ECB, Fed Are Growing Apart, Moving Markets -- Update

By Riva Gold and Mike BirdFeaturesDow Jones Newswires

This summer, investors bet that developed-world central banks would move in tandem when exiting crisis-era stimulus.

On Thursday, the European Central Bank gave notice that its stimulus will loiter longer, widening a gap between monetary policy expectations in the eurozone and U.S. that is set to further influence their financial markets.

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The ECB said it would halve its monthly bond-buying to EUR30 billion but keep buying until the end of September 2018, while reiterating that interest rates would remain at current levels well past the end of the asset-purchase program.

That sent the euro down 1.4% against the dollar, its biggest daily decline since the U.K.'s Brexit vote last year, while boosting eurozone bonds and equities. The ECB's move cemented investors' growing sense that it would continue the extraordinary monetary stimulus that has supported local markets. The realization that the central bank is in no hurry to unwind stimulus has already acted as a weight on the common currency and sent the gulf between U.S. and German government bonds to multiyear highs this month, trends that investors now expect to continue.

The euro continued its decline on Friday, falling 0.2% to $1.16.

Meanwhile, investors' expectations for U.S. interest-rate rises have climbed over the last month, the Bank of Canada has been raising rates, and most expect the Bank of England to raise borrowing costs for the first time in a decade in November. The Federal Reserve is expected to raise its benchmark rate for the third time this year in December, and this month it started reducing its bondholdings.

"There's this continued divergence between what the ECB is doing and what the [Fed is doing]," said Antoine Lesne, who runs SPDR strategy at State Street Global Advisors. "This tone of caution [from ECB President Mario Draghi] lets the market believe they're going to be in there for quite some time."

The ECB's decision to extend its asset-purchase program until September was taken by many investors as a sign that an interest-rate rise remained a distant concern, given the central bank's continued guidance that this won't occur until well after the end of its purchases. Following Thursday's meeting, investors' expectations for a rate rise in the eurozone were pushed back to June 2019 from March 2019, according to derivatives markets.

"The longer the program goes on, the further into the future any prospect of a rate hike is," said James Athey, investment manager at Aberdeen Standard Investments.

The central banks of Europe, the U.S. and Japan knocked rates to ultralows and began to buy bonds in a bid to stimulate economies that had been bit hard by the financial crisis. But as economic growth has gathered steam, most central banks have begun to either tighten those monetary taps or hint that they will do so.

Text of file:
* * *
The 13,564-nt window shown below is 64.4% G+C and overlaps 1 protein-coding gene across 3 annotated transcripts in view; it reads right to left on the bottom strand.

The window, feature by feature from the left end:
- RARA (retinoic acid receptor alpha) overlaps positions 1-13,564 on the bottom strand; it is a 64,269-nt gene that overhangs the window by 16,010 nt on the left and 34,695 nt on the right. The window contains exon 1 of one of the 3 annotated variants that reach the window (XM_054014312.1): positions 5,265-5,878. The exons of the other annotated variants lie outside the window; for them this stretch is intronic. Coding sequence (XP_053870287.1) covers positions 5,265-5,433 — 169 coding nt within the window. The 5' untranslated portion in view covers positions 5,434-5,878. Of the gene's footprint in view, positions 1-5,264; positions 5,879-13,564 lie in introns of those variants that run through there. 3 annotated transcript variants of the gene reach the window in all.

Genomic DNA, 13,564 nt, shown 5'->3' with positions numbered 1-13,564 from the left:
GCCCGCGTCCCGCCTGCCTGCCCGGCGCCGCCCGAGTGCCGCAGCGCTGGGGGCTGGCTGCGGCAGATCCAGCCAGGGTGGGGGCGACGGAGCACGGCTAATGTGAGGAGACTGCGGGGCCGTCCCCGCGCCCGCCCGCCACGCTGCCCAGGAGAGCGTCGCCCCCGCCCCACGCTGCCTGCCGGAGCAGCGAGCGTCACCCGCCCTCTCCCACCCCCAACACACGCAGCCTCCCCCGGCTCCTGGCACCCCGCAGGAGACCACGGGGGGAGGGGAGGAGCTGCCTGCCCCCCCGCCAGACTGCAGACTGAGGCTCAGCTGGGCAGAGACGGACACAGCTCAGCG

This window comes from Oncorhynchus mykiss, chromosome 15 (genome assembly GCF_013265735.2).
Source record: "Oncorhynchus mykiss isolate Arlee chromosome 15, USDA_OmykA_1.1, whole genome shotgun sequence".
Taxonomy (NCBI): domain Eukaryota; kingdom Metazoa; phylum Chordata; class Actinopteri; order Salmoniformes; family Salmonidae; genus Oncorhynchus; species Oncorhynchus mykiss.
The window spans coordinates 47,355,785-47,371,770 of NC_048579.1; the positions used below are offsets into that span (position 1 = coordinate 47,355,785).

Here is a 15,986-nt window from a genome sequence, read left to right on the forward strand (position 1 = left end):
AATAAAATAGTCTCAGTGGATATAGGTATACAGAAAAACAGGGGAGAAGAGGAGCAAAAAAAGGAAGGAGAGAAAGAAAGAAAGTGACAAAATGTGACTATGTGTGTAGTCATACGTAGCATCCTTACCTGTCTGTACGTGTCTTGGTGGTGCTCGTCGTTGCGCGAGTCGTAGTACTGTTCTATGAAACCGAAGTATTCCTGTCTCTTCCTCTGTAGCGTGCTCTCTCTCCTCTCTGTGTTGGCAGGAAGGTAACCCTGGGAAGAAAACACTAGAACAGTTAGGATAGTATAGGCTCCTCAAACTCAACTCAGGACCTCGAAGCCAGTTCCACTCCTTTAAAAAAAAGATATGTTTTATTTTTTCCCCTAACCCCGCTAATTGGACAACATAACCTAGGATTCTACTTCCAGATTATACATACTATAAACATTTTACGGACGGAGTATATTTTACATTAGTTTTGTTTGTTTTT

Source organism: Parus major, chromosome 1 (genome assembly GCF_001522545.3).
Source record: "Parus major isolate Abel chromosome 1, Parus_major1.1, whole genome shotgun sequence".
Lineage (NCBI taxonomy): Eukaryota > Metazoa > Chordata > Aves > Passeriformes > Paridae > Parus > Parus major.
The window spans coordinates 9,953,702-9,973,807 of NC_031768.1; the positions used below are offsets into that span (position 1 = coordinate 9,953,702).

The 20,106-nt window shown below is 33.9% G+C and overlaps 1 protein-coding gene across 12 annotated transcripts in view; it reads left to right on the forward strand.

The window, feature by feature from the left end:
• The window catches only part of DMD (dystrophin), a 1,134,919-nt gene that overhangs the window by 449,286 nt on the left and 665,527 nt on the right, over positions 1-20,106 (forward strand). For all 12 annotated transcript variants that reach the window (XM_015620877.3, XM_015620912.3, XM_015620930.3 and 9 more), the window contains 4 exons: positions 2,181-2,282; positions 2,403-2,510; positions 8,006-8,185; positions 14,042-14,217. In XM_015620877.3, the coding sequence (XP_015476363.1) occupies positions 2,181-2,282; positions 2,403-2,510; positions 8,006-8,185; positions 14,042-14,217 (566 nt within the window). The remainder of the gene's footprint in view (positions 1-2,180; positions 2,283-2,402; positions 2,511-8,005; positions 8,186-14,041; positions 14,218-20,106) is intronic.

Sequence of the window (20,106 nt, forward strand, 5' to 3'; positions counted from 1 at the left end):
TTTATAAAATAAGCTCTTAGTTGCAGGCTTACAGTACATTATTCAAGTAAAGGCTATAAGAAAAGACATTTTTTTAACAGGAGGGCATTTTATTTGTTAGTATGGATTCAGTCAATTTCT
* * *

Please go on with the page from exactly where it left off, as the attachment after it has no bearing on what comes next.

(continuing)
The divergent policy expectations between the U.S. and eurozone have pushed the yield gap between two-year Treasurys and two-year bunds to its widest since 1999, when the euro traded around $1.05. Germany's two-year bunds now offer yields 2.35 percentage points below two-year U.S. government bonds, according to Tradeweb.

Bastien Drut, fixed-income and currency strategist at Amundi, said he expects that gap to widen further in the coming months as the Fed continues reducing its balance sheet and raising short-term interest rates.

That also has helped stall the rapid move higher for the euro that pushed the currency up 13% against the dollar in the first eight months of the year. On Thursday, the euro fell to $1.1655, wiping out all its gains from the start of the quarter. The difference between government bond yields is often used as an indicator in currency markets, as investors tend to shift to areas where investments offer higher returns, weakening the currency in the region where yields are low.

The euro's ascent in the first few months of the year is over for now, said Philippe Waechter, chief economist at Natixis Asset Management. "The ECB doesn't want to take any risks on the current economic recovery" by changing policy too quickly, he said.

While Thursday's news was largely expected, many investors welcomed the ECB's announcement as confirmation the bank would take its time unwinding the policies that have propped up the region's financial markets for several years.

The Euro Stoxx 50 index of eurozone companies rose 1.3% on Thursday, while Germany's DAX index ended at a record high and France's CAC-40 climbed to its best finish since the start of 2008. Eurozone stocks have added roughly 11% since the ECB first announced its asset-purchase program in January 2015. Stocks were up again on Friday.

Corporate bonds also rallied after Mr. Draghi said the ECB will continue to buy "sizable quantities" of the securities. The annual cost of insuring against a default on $10 million of European investment-grade debt using credit-default swaps declined $2,000 to $53,000, according to the Markit iTraxx Europe credit-default swap index.

Yields on 10-year German government fell to 0.404% Friday, from 0.464% ahead of the announcement. Assets from the weaker European economies that investors say have benefited most from the bond buying were doing well, with Italian 10-year government bond yields down to 1.932% on Friday, from 2.017% earlier. Yields move inversely to prices.

Jon Sindreu and Christopher Whittall contributed to this article.

Write to Riva Gold at and Mike Bird at

(END) Dow Jones Newswires

October 27, 2017 06:32 ET (10:32 GMT)